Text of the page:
Other assistance comes in the form of grants that are awarded jointly by relevant federal agencies and the Office of Management and Budget, which could decide not to award money to Michigan or Nevada. But any political interference with the grant-making process would likely be challenged in court, said William Hoagland, a Republican and former staff director on the Senate Budget Committee. “OMB and the agency head would be legally culpable,” Hoagland said. “If the states apply and meet all the requirements, I think it would create legal challenges.”
Republicans are more united about Trump’s attack on Nevada, which has moved to a largely mail-in system for its June 9 primary. Republican Party leaders have criticized the state for deciding to mail ballots, not just ballot applications, to all active and inactive voters. That could allow bad actors to obtain ballots sent to voters who have moved or died, they argue.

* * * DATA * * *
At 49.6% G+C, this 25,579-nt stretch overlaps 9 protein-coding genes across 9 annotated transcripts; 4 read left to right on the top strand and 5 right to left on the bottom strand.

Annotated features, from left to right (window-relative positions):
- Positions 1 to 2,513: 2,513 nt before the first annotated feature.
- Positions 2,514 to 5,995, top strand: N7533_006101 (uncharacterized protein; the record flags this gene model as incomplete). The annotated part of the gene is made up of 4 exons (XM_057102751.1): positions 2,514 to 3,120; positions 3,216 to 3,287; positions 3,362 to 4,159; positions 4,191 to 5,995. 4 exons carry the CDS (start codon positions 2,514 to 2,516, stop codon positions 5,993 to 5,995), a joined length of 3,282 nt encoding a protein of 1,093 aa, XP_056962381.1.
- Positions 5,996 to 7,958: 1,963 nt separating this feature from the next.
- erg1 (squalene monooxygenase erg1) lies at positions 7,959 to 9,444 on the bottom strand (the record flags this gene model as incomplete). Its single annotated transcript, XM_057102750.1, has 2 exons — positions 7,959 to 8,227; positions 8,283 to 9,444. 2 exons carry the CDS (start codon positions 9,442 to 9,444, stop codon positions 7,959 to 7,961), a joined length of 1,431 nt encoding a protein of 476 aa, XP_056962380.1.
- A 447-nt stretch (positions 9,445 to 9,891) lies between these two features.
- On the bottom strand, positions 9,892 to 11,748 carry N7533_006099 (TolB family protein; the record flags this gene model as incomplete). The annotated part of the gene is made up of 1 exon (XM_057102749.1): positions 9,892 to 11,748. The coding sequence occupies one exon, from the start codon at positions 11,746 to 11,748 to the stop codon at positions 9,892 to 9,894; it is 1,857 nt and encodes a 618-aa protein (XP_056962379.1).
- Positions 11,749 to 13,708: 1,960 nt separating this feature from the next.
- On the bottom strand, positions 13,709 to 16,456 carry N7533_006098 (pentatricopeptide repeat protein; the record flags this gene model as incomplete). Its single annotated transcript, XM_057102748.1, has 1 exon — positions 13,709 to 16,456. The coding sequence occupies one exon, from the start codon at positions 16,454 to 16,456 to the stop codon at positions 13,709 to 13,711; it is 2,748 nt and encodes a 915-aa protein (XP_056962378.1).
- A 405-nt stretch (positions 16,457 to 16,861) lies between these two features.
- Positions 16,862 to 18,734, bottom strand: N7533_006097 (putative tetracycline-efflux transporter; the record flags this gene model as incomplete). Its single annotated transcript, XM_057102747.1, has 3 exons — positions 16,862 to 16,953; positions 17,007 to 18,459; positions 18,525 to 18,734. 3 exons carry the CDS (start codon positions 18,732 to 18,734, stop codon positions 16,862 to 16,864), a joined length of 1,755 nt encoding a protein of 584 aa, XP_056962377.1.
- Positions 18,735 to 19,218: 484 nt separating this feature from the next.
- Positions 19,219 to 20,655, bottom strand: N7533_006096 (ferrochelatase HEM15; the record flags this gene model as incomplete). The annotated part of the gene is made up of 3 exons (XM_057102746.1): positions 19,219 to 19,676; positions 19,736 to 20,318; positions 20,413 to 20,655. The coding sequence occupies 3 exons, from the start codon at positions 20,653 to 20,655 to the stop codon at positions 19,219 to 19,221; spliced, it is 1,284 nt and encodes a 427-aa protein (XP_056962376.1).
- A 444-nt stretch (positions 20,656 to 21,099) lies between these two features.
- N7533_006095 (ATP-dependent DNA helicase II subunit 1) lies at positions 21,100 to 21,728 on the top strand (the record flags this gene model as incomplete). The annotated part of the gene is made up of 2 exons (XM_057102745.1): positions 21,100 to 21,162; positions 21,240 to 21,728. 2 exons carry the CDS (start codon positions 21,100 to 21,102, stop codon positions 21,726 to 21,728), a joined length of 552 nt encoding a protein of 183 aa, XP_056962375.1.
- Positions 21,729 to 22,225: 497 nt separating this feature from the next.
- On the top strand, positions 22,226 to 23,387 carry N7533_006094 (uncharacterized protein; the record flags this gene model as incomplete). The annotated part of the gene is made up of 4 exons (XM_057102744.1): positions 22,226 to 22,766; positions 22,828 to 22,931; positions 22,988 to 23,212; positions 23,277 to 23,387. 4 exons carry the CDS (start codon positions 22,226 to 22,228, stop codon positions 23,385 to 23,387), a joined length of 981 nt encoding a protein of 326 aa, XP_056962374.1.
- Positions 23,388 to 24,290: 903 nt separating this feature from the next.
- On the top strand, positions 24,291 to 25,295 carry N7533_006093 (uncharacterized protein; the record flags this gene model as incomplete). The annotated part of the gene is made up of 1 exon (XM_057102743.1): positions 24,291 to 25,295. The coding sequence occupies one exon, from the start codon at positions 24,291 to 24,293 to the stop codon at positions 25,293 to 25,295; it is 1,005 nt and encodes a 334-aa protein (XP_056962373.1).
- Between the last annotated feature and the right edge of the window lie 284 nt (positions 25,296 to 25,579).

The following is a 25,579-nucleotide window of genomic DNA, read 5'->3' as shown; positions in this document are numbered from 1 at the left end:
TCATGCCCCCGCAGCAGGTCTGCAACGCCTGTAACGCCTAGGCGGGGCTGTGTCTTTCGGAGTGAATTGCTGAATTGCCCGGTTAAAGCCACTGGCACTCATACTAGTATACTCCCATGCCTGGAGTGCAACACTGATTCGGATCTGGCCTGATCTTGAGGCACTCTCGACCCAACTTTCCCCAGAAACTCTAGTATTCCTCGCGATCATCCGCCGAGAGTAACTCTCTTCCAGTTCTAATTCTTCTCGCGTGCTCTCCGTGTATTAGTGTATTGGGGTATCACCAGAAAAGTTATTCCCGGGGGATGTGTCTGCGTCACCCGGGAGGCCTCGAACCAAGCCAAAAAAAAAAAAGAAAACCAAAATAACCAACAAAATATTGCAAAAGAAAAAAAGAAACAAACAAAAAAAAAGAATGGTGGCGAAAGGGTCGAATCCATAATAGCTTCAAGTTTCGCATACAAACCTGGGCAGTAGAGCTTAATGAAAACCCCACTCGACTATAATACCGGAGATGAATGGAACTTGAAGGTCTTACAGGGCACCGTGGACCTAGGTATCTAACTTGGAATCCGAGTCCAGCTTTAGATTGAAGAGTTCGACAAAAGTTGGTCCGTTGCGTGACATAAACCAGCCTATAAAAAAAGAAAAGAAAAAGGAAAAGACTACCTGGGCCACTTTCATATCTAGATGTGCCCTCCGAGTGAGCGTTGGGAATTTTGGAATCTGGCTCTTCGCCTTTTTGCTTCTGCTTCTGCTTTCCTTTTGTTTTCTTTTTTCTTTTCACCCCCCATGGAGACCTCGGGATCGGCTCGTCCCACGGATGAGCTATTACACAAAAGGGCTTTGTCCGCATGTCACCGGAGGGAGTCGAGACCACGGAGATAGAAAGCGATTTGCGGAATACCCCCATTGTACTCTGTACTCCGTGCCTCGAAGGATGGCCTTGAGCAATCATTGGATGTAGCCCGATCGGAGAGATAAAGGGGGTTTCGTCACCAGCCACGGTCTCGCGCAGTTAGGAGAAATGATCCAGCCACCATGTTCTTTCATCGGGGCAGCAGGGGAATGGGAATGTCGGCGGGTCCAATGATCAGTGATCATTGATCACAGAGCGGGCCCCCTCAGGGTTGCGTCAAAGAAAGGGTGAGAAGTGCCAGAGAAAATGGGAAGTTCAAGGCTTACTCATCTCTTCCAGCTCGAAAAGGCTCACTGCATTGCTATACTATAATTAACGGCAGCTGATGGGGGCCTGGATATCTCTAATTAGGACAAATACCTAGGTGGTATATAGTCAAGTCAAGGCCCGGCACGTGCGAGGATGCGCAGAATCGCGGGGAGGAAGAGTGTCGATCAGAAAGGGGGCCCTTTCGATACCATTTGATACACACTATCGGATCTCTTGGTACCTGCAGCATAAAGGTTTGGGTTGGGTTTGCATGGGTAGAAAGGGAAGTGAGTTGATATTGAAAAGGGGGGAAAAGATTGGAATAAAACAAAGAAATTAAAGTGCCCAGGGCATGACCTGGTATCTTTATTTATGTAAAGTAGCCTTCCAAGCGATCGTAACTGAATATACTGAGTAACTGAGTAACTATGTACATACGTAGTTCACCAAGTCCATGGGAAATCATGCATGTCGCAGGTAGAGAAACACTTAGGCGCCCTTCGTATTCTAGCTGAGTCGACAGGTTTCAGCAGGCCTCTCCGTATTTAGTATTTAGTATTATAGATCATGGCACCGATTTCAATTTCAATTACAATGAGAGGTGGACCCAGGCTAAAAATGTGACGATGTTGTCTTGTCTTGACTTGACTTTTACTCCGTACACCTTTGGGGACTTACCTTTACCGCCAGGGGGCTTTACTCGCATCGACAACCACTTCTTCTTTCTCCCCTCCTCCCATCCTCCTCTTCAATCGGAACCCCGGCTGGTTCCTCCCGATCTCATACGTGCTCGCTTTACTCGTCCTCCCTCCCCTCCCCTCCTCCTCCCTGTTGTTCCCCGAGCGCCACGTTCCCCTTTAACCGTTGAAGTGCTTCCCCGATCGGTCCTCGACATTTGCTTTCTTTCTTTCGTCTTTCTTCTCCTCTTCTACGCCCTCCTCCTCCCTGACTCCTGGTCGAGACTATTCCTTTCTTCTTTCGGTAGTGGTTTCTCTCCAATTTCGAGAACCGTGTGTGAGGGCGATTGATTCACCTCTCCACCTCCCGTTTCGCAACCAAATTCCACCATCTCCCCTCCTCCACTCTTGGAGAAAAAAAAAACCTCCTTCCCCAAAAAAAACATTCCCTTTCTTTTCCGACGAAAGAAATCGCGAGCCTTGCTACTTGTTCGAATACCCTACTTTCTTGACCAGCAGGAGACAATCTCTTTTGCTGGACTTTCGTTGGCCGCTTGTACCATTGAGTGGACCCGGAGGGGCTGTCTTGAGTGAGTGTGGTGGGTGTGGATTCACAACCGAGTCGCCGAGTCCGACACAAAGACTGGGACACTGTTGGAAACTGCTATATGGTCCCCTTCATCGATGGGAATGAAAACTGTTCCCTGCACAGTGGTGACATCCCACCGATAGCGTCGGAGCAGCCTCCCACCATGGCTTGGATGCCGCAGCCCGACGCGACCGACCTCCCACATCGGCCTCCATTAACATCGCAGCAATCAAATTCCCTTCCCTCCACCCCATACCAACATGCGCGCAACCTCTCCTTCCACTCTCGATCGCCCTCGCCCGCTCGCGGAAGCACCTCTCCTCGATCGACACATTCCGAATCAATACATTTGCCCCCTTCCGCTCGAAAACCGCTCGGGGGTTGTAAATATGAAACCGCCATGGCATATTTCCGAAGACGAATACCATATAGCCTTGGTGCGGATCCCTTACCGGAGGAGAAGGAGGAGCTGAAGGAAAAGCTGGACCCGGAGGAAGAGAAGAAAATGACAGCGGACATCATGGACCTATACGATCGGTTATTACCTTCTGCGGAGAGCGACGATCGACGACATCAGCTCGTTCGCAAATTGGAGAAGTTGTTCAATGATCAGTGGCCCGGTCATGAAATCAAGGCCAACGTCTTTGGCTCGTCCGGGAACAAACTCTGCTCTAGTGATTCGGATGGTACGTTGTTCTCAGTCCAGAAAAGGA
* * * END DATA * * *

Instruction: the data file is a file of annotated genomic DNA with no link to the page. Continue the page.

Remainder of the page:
“State of Nevada ‘thinks’ that they can send out illegal vote by mail ballots, creating a great Voter Fraud scenario for the State and the U.S.,” Trump said in his second tweet. “They can’t! If they do, ‘I think’ I can hold up funds to the State. Sorry, but you must not cheat in elections.”
His criticism is complicated by the fact that Nevada’s secretary of state, Barbara Cegavske, is a Republican. A federal judge upheld her decision to mail ballots to all voters in Nevada’s upcoming primary. Democrats are now suing to ensure that in-person voting is also available on Election Day.
Cegavske’s office issued a statement Wednesday defending her decision, noting that “many safeguards” are in place to prevent fraud, including signature requirements and bar code tracking.
The state’s Democratic governor, Steve Sisolak, was more pointed in a tweet Wednesday: “For the President to threaten federal funding in the midst of a pandemic over a state exercising its authority to run elections in a safe and legal manner is inappropriate and outrageous.”
Colby Itkowitz, Annie Linskey and Scott Clement contributed to this report.